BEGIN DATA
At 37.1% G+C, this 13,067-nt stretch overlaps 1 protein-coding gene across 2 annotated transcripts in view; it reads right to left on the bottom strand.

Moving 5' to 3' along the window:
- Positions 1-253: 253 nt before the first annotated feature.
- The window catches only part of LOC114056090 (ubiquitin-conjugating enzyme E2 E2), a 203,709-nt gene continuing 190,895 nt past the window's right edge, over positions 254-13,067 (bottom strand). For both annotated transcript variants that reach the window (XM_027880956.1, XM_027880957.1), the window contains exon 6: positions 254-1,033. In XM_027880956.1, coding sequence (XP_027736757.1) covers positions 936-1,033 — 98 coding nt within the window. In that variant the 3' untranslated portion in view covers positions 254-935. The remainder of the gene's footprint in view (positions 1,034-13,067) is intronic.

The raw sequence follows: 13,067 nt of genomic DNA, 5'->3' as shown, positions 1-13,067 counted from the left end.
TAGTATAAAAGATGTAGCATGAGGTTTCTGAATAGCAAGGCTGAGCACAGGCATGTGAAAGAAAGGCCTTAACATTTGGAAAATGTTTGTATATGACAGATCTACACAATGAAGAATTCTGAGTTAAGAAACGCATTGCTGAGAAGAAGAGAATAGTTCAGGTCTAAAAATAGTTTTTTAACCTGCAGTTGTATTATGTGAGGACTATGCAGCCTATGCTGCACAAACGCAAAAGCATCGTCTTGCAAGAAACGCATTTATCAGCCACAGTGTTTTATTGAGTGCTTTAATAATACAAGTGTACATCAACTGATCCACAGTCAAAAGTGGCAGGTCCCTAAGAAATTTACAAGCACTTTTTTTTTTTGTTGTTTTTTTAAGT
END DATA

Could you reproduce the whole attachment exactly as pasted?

At 37.1% G+C, this 13,067-nt stretch overlaps 1 protein-coding gene across 2 annotated transcripts in view; it reads right to left on the bottom strand.

Moving 5' to 3' along the window:
- Positions 1-253: 253 nt before the first annotated feature.
- The window catches only part of LOC114056090 (ubiquitin-conjugating enzyme E2 E2), a 203,709-nt gene continuing 190,895 nt past the window's right edge, over positions 254-13,067 (bottom strand). For both annotated transcript variants that reach the window (XM_027880956.1, XM_027880957.1), the window contains exon 6: positions 254-1,033. In XM_027880956.1, coding sequence (XP_027736757.1) covers positions 936-1,033 — 98 coding nt within the window. In that variant the 3' untranslated portion in view covers positions 254-935. The remainder of the gene's footprint in view (positions 1,034-13,067) is intronic.

The raw sequence follows: 13,067 nt of genomic DNA, 5'->3' as shown, positions 1-13,067 counted from the left end.
TAGTATAAAAGATGTAGCATGAGGTTTCTGAATAGCAAGGCTGAGCACAGGCATGTGAAAGAAAGGCCTTAACATTTGGAAAATGTTTGTATATGACAGATCTACACAATGAAGAATTCTGAGTTAAGAAACGCATTGCTGAGAAGAAGAGAATAGTTCAGGTCTAAAAATAGTTTTTTAACCTGCAGTTGTATTATGTGAGGACTATGCAGCCTATGCTGCACAAACGCAAAAGCATCGTCTTGCAAGAAACGCATTTATCAGCCACAGTGTTTTATTGAGTGCTTTAATAATACAAGTGTACATCAACTGATCCACAGTCAAAAGTGGCAGGTCCCTAAGAAATTTACAAGCACTTTTTTTTTTTGTTGTTTTTTTAAGT